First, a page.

Former State Sen. Mike Johnston is the 17th declared candidate in the 2023 race, joining a diverse slate that includes several prominent women.
Former State Senator Mike Johnston is joining the race for Denver mayor, outlining specific plans to deal with homelessness and improve public safety.
Johnston worked as a school teacher and principal prior to serving in the State Senate from 2009 to 2017. He ran unsuccessfully for the Democratic nomination for governor in 2018 and U.S. Senate in 2020. Most recently, Johnston has led Gary Community Investments, which focuses on non-profit and private sector methods of helping low-income children and families.
“I’ve spent my career shoulder to shoulder with people who feel like their voices are not heard in City Hall,” Johnston said. “I’m very proud of the fact that there’s a real diverse coalition of people around the city who would say they feel like I’ve been their voice in a very effective way.”
Johnston, who announced his decision on Next with Kyle Clark on Wednesday ahead of filing official paperwork Thursday, will be the 17th declared candidate in a crowded race. Assuming no candidate receives a plurality of the vote in the April 4 election, two candidates will meet in a runoff.
This is Denver’s first open mayoral contest in 12 years.
Johnston pointed to his success with Gary Community Ventures in a Denver’s supportive housing program, which is a public-private partnership.
“What we’re missing right now is we don’t actually have the housing units to put people into so you can provide all the wraparound services you want, if you don’t actually have a housing unit to place that person in, you can’t solve that problem,” Johnston said.
He cited the tiny home village model as a way to combat chronic homelessness, where dozens of small homes are clustered together, and residents receive services ranging from mental health care to workforce development.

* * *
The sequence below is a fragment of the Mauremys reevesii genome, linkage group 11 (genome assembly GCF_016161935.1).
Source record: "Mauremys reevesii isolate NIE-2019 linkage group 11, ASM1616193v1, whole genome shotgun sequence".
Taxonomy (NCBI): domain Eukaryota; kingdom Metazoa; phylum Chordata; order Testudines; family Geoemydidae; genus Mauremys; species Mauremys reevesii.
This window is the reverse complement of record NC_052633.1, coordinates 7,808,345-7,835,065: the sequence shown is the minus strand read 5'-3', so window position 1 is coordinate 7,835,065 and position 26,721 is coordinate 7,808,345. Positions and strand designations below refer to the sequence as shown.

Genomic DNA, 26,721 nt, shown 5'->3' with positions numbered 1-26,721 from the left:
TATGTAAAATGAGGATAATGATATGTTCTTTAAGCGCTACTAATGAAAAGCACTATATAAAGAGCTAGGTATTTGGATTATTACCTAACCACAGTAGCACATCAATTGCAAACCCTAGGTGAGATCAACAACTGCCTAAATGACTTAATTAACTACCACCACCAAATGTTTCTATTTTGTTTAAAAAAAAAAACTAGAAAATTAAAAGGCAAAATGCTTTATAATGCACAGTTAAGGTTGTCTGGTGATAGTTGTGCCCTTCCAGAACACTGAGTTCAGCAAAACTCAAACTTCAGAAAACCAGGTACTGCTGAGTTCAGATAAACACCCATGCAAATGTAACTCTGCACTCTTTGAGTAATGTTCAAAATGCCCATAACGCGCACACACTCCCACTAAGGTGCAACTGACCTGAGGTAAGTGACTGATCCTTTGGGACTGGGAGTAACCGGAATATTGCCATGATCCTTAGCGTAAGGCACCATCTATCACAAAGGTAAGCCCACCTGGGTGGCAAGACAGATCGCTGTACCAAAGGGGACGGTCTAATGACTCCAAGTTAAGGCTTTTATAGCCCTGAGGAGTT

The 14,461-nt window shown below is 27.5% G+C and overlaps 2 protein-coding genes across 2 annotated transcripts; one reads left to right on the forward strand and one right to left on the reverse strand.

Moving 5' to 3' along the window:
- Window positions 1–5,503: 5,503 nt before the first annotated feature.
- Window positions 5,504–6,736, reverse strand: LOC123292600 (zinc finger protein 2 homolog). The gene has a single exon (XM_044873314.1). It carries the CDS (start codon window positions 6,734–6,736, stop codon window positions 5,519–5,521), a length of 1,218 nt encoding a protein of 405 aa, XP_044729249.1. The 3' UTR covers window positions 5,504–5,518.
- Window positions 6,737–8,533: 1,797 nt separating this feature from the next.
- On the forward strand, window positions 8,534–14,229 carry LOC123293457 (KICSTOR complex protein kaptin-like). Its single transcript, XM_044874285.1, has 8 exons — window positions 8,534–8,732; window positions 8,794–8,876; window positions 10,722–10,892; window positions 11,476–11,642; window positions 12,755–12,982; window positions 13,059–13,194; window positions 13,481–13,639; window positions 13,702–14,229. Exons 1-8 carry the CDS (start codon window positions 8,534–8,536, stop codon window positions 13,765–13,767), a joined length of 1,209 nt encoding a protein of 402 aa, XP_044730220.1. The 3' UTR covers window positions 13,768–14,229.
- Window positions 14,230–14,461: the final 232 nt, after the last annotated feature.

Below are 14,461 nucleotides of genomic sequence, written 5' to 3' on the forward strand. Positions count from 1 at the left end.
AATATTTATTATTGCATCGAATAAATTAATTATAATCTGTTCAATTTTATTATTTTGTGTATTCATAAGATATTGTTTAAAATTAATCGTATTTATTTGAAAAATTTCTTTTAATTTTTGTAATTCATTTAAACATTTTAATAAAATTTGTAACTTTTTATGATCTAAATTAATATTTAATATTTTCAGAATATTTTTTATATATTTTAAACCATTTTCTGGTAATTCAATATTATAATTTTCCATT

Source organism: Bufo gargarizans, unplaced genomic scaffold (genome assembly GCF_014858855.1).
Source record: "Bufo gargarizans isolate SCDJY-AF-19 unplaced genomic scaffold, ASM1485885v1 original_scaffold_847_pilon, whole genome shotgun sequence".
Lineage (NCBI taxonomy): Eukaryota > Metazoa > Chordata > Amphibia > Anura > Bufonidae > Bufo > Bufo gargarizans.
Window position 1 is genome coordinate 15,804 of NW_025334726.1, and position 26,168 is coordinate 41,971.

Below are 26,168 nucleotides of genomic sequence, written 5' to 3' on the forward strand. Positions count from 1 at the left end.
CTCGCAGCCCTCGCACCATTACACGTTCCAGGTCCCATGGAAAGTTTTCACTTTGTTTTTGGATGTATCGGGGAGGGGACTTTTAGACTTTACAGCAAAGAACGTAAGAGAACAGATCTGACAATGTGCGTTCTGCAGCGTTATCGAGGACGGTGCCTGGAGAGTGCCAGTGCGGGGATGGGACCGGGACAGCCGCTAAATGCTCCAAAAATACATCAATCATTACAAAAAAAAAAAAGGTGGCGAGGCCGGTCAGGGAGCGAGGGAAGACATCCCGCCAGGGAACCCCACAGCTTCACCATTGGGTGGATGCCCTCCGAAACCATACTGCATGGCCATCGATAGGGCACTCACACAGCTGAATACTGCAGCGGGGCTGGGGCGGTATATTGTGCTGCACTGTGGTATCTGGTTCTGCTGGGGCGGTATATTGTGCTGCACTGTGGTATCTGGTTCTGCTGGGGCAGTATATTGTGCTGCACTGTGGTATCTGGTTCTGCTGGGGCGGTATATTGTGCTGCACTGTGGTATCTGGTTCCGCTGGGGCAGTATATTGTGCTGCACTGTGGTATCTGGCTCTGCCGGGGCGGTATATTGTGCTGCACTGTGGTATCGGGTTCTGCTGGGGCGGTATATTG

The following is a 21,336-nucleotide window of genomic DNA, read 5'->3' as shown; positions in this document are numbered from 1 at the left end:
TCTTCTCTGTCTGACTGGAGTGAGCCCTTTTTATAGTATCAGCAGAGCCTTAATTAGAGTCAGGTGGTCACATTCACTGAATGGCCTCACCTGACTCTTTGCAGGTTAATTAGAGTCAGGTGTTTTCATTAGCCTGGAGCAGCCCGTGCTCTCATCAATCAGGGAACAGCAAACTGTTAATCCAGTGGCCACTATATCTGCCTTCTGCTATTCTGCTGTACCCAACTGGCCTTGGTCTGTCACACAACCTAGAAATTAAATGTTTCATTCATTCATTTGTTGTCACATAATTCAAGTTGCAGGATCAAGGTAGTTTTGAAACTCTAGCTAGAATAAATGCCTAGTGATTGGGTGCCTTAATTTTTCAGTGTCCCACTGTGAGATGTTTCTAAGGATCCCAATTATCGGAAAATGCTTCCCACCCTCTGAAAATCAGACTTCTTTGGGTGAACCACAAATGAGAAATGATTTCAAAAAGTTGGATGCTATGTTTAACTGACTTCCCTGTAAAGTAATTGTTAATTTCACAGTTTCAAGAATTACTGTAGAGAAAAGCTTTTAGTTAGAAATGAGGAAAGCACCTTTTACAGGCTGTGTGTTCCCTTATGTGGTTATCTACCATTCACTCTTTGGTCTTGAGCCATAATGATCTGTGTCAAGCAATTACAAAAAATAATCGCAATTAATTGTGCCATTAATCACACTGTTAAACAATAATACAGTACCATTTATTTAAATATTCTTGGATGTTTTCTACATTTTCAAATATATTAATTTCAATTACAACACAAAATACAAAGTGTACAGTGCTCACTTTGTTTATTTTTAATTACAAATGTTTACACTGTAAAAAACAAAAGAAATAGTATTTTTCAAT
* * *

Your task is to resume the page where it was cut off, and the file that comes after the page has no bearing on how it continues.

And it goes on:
“Folks that are unhoused, that is often the only community they have, Johnston said. “So, if you’re going to come and try to pull one person out of that community and move them, they’re very unlikely to go, when you can come and move an entire block of 20 or 30 people to a new neighborhood… that is a real strategy.”
Denver’s much-criticized homeless sweeps could continue, Johnston said, if and only if each person asked to move from a public place has the opportunity for housing.
“I think that it is immoral to not have a place for everyone who lives in Denver to be able to sleep in a home,” Johnston said. “When you can do that, then I think it’s a very fair ask.”
Johnston also proposed a “safety force” of 200 trained law enforcement officers to work the downtown area with concealed carry and vests, rather than visible firearms and standard uniforms.
Johnston said Denverites want to feel protected but not “policed.” He said the safety force would be fully-trained and certified officers who would specialize in deescalating conflicts and providing a greater sense of security downtown.
“What you have would be people who could intervene and solve a problem,” Johnston said. “We want this to feel like a place where you can take your kids downtown, and you’re excited to let them run and play on the piano on the 16th Street Mall. I don’t think people have that feeling right now.”
Johnston did not directly answer when asked if term-limited Mayor Michael Hancock was doing a good job.
“He has, I think, turned this into a world-class city in many ways,” Johnston said. “I think…we face a different set of challenges [now that] we are a world-class city, because you have world-class problems. And those include some of the things that are front and center right now like homelessness, like affordable housing, like crime.”
The 17 contenders for Denver Mayor include several prominent women including City Councilwoman Debbie Ortega, State Rep. Leslie Herod (D-Denver), and former Denver Mayor Chamber of Commerce CEO Kelly Brough.
Denver has never elected a female mayor.
“I think it’s fantastic that we have such a diverse field,” Johnston said. “Now the voters get to choose who is the best person for the job in front of the city right now.”
Johnston described the task for voters as finding “a person who has a track record of taking on the biggest problems and being able to put together detailed plans.”
“I think I’m unique in this field as someone who’s had a track record of doing that,” Johnston said.
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